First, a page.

You see this dynamic in the PUA-related forums, where dudes will on the one hand be giving genuine support, but at the same time the men engage all kinds of humble-bragging about their own game, along with some pretty transparent attempts to create a pecking order. As a response to this, the incel-offshoot spaces have a lot of specific rules against this stuff. Such as, on wizchan it is against the rules to ever give any advice on how to improve yourself. Nor is it okay to talk about how you yourself improved.

              Which seems messed up, but I think I kinda understand why they did this, what behaviors they were responding to.

              This is much less of an issue in queer/feminist spaces, as women engage with status play rather differently from men. There we have a nice mixture of raw hug-box style support, alongside effective strategies to engage with life.Report

              • Avatar zic in reply to veronica d says:

                @veronica-d
                I like the nurse-a-baby standard; quiet, calm, friends with you so long as they’re not disturbing anyone seeking quiet and calm. Private if you need it. A safe restroom required.Report

              • veronica d: I have no idea if you’re kidding or not.

                I hope that’s because my sense of humor doesn’t translate well instead of it just being a plausible idea.

                The reasons for it not working do make sense. I wonder if that is cross-cultural across men though.Report

  2. Avatar LeeEsq says:

    I think some of the eye-rolling that comes from things like safe places, trigger warnings, and similar things has to do with a confluence of unlikely factors. We know a lot more about the human mind than previous generations of humans did. That means we know how going through traumatic and horrific events can effect people mentally. People in the past might have guessed around PTSD but they didn’t really understand it.

    Society is also wealthier and safer in the present than it was at anytime in the human past even though the safer thing seem questionable at the time. Going through multiple traumatic events in your lifetime used to be much more common. Many people lost at least one parent before they grew up or had children or siblings not reach adulthood. People suffered from crippling and disfiguring illnesses more. Emotional, physical and sexual violence were simply part of life. Life was closer to the bone. In the present, more people than ever before can go through life and live to an old age with only knowing more ordinary bad times. In the developed world, fear can be something out of the ordinary for many people. Even the much poorer parts of the world are doing better than the wealthy societies of the past in many ways.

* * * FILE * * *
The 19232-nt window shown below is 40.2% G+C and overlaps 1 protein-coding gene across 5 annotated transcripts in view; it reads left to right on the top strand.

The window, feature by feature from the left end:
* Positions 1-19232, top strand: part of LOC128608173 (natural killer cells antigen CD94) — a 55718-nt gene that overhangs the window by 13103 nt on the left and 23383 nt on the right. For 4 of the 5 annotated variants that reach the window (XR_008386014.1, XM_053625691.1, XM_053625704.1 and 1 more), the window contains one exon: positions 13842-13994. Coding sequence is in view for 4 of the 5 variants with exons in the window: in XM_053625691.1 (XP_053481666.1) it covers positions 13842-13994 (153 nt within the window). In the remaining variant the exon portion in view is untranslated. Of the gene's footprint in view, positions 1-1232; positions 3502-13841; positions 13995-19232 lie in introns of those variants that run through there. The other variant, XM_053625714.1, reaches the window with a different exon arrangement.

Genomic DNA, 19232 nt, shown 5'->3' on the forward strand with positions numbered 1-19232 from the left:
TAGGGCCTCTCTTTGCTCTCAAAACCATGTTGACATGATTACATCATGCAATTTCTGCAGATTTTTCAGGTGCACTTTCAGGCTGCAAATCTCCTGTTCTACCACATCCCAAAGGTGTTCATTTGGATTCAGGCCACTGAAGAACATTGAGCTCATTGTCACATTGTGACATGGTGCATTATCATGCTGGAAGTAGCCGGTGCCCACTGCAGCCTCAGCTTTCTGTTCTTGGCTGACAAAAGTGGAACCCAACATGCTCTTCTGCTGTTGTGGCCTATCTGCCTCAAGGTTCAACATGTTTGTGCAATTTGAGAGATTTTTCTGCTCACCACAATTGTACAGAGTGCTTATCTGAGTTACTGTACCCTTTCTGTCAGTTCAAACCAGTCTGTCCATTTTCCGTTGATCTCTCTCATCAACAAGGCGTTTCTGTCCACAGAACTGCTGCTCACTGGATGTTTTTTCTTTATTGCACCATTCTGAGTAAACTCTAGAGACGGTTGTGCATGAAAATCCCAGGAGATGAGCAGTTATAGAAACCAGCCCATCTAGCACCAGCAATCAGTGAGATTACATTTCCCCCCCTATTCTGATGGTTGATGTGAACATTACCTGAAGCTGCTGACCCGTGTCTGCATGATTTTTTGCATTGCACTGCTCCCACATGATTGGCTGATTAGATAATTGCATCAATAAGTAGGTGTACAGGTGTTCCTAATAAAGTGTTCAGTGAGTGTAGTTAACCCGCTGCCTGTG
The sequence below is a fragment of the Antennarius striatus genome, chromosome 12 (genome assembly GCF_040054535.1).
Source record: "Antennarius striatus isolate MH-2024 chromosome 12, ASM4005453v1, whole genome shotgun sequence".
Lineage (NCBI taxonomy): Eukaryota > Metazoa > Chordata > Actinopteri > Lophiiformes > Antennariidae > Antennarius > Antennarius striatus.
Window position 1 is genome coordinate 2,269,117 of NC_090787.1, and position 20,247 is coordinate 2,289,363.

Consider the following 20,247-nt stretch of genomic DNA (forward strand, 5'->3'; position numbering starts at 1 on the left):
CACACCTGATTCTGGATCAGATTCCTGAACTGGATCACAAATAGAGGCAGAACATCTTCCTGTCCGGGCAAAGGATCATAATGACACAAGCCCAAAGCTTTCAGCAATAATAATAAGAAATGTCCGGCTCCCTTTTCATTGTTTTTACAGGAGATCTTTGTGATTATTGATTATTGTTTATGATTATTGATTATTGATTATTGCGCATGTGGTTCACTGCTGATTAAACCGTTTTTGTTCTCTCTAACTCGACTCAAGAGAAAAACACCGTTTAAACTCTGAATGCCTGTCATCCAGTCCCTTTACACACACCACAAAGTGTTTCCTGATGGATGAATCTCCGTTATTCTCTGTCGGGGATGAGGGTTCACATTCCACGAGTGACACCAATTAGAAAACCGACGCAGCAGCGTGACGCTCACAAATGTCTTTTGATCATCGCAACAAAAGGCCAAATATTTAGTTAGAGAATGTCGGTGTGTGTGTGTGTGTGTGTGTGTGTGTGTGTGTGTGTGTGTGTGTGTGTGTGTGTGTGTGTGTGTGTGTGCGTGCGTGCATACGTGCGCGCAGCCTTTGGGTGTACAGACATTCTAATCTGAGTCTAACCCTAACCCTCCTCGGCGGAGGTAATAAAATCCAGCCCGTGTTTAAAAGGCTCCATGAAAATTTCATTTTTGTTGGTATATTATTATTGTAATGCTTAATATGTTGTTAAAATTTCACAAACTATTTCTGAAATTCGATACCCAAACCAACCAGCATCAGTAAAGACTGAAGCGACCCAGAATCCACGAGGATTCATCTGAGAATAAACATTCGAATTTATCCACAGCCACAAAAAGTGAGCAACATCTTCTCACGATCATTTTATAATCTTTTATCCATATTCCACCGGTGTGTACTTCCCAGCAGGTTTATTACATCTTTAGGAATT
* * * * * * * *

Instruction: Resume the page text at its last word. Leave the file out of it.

Since really traumatic events are no longer everyday events for millions of people, the quest to create safe places for those that suffered them seem quixotic or babyish. However, these sorts of places might be psychologically necessary based on what we know about going through traumatic events. Humans aren’t nearly as tough as we like to think we are. Most of us crave and need sanctuary. Safe places and trigger warnings are an attempt to recover the safety that many people take for granted.Report

    • Avatar Vikram Bath in reply to LeeEsq says:

      There’s a fallacious argument that I’ve seen in many places and didn’t realize was fallacious until recently. It’s the idea that because something was good enough for us and we turned out fine that it should be good enough for our kids too.

      The first problem with it is that it is just attitudinally very anti-progress. But the second problem, and the reason it ought to be considered a fallacy is selection bias. We are here and OK, so of course it was good enough for us. That doesn’t mean that it will always be good enough and that we should never try for better than the minimum that would have ensured our own survival.

      Anyway, your comment made me think of that. That we should do the best thing that we can do now even if it wasn’t really an option earlier.Report

      • I’ve noticed that fallacy, too, and have been guilty of it myself. I think I’ve always–or for a very long time–known, on some level, that it was fallacious, however.Report

      • Avatar Morat20 in reply to Vikram Bath says:

        I’ve seen that come up about playgrounds. That modern playground designs coddle kids, and the old steel and brick stuff wasn’t so bad, we all grew up on it!

        Well yeah. Because dead kids aren’t going to be talking about how falling 12 feet onto concrete killed them, for one. When you talk safety, well — obviously WE all got past the risky stuff. We’re here to reminisce about how awesome it was.

        Although with playgrounds, once you get people to talking about the old ones — I’m in Houston, so we spoke about burns. Because shiny steel gets REALLY HOT on a 100 degree day.Report